Mr. BARNHILL: Correct.

MARTIN: then you are identified that way even if the government doesn't see it that way. Why do you think that's important?

Mr. BARNHILL: Well, I think it's important to help change the perspective of there are many men who are not involved in their kids' lives. And one of the things that we saw quite a bit of is that men definitely are playing parts in raising their kids and raising other young children.

MARTIN: But the other thing you say in the piece is that even though nearly 45 percent of black families have significant incomes, there's still a real sense that financial security remains a challenge for the majority. You say that 63 percent of families admit to being financially strapped, 27 percent reported they run out of money before their next paycheck comes and 36 percent feel they have just enough money to cover expenses with nothing extra to fall back on. What do you think that means?

Mr. BARNHILL: Well, one of the challenges in helping individuals feel comfortable is increasing their financial knowledge. What we also found was that while about 90 percent of African-Americans have a checking or savings account, about 80 percent say that they've learned everything they know financially from either their parents or based on their own research and their own learnings. So, there's a big gap there in terms of helping individuals really understand financial planning: how to save, how to invest. You know, there is a real lack of true knowledge to help boost that comfort level.

MARTIN: And another data point that may or may not be surprising to some people is the degree to which the African-Americans you surveyed had a very strong desire for their children to attend college.

Mr. BARNHILL: Absolutely.

MARTIN: You say that even those who had no more than a high school diploma or a GED, 66 percent of those respondents expressed a strong desire for their children to earn a college degree and that goal was highest among single mothers - 90 percent of single mothers and relatives raising children at 75 percent wanted their children earn a college degree. Was that surprising to you? Maybe not to you, but do you think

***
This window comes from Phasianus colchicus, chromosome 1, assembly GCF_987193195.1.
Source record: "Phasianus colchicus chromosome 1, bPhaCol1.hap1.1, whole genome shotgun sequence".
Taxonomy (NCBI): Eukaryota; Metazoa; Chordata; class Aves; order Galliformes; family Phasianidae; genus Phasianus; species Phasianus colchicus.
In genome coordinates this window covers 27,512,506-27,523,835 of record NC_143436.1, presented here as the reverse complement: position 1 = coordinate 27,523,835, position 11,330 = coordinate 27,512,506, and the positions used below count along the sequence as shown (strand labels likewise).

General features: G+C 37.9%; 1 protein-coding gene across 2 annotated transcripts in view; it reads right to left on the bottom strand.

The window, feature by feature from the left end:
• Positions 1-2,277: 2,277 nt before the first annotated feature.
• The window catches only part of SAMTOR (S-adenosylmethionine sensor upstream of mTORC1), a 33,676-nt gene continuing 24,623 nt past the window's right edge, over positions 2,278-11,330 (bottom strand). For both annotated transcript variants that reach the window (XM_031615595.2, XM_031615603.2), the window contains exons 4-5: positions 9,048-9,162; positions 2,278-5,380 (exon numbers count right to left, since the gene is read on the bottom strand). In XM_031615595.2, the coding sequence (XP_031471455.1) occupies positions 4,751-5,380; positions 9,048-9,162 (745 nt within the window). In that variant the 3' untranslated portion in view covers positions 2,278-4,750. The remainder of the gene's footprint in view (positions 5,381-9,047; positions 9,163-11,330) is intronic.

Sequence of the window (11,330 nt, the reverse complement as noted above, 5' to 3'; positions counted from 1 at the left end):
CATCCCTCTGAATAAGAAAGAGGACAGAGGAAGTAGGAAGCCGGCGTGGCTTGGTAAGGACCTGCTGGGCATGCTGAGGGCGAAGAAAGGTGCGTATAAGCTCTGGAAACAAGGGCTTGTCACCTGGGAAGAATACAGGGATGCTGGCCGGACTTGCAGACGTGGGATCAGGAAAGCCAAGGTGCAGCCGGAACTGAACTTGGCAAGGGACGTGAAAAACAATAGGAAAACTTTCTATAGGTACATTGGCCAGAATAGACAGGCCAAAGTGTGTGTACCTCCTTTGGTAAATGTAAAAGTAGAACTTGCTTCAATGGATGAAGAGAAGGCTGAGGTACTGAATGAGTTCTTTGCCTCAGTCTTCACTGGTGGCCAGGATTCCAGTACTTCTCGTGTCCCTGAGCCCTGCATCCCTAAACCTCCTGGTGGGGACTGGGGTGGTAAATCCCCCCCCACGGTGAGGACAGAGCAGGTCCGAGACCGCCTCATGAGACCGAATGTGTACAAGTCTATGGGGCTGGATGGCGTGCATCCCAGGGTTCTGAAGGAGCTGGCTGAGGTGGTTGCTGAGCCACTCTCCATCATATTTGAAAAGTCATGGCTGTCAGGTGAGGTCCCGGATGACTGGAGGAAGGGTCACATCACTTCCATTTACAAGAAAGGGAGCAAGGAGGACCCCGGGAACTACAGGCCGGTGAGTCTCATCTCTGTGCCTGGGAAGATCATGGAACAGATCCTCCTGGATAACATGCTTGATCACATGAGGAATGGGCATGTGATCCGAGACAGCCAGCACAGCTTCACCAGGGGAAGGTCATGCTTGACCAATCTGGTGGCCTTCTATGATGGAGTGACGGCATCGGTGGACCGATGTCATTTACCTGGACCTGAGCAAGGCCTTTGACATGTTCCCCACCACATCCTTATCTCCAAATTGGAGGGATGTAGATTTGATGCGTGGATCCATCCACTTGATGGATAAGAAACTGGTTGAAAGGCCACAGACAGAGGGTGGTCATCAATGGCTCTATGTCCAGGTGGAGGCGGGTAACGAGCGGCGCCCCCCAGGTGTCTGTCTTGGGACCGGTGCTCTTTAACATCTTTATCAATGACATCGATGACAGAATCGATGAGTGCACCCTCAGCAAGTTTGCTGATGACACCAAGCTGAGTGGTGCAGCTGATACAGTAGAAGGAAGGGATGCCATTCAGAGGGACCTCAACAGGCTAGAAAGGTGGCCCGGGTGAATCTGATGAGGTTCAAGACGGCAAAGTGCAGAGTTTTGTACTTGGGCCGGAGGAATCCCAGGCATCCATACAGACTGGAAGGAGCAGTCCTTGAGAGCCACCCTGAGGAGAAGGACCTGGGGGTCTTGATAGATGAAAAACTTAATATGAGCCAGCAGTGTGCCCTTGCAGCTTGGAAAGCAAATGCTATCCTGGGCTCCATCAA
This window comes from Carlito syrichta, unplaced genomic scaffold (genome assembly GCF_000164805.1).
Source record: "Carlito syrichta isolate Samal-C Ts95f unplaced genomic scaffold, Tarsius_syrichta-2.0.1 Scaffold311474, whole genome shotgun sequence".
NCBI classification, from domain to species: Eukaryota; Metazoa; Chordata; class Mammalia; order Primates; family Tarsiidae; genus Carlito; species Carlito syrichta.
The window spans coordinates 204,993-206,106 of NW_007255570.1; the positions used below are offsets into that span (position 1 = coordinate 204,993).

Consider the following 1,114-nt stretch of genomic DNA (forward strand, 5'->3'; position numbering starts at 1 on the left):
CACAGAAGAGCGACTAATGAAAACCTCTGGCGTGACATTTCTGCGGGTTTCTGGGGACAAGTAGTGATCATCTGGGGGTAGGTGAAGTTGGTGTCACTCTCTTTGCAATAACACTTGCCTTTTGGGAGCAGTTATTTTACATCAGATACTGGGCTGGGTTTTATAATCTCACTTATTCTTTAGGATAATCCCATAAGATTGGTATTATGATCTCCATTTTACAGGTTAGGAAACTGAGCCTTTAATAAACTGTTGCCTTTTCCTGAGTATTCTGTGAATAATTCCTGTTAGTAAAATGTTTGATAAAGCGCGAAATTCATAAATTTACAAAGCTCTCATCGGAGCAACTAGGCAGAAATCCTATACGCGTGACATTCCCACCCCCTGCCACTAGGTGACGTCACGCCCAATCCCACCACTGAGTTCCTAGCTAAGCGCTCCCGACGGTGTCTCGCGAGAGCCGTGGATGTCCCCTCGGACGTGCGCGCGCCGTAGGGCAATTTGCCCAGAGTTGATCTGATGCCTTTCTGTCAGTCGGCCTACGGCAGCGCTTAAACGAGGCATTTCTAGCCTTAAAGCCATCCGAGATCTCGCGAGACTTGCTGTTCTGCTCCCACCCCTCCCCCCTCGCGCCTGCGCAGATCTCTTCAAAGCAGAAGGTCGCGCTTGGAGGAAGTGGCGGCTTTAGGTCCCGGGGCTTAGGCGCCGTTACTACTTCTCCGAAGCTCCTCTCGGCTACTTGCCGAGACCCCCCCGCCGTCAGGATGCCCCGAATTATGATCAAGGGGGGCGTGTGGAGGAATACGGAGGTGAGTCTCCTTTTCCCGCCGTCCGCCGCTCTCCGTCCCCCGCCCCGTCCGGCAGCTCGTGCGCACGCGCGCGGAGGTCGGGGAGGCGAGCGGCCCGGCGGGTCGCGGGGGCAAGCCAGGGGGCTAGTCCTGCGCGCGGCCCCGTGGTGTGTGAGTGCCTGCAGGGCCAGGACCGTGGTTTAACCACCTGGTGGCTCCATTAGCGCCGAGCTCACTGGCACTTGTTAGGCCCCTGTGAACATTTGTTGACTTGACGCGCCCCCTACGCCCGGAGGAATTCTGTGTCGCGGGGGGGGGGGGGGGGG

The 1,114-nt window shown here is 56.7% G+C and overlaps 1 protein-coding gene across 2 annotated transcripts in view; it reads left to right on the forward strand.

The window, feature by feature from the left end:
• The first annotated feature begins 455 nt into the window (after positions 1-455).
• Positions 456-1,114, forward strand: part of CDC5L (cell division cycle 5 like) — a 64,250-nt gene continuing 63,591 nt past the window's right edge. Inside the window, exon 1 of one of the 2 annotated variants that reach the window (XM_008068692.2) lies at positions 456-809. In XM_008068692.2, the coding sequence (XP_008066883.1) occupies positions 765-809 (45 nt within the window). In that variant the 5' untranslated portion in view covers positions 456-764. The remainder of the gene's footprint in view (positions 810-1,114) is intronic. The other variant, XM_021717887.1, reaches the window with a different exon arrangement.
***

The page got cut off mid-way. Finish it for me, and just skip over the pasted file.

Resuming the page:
Mr. BARNHILL: No.

MARTIN: it you will be surprising to some people?

Mr. BARNHILL: Well, it may be surprising to some but we went into the homes of many families and almost universally we heard parents said that they really want their kids to do so much better than they did. And they really have high goals and many of them had sacrificed, you know, a lot financially. Many of them chose living in specific neighborhoods because of the school system, et cetera. So, there really was the strong hope or desire that they would go on to college.

MARTIN: So, Matthew, summing it up for me: Is this a good news story or bad news story? I mean, on the one hand you have more people than perhaps some might imagine who are earning decent incomes but you still have a lot of people feeling that they're financially strapped, you have a lot of people with the great desire for education but not necessarily the understanding of how to achieve it. How do you look at these findings overall?

Mr. BARNHILL: I actually think that it's a great news story. I think it shows opportunities where organizations and companies can really invest in the black community and help make a difference and develop some sort of brand loyalty from that outreach.

MARTIN: Matthew Barnhill is chief researcher for Black Entertainment Television, BET. He was kind enough for join us from our bureau in New York. If you're interested in reading the survey in its entirety, we'll have a link on our Web site. Just go to npr.org. Click on programs and then on TELL ME MORE. Matthew, thank you for speaking with us.

Mr. BARNHILL: Thank you very much.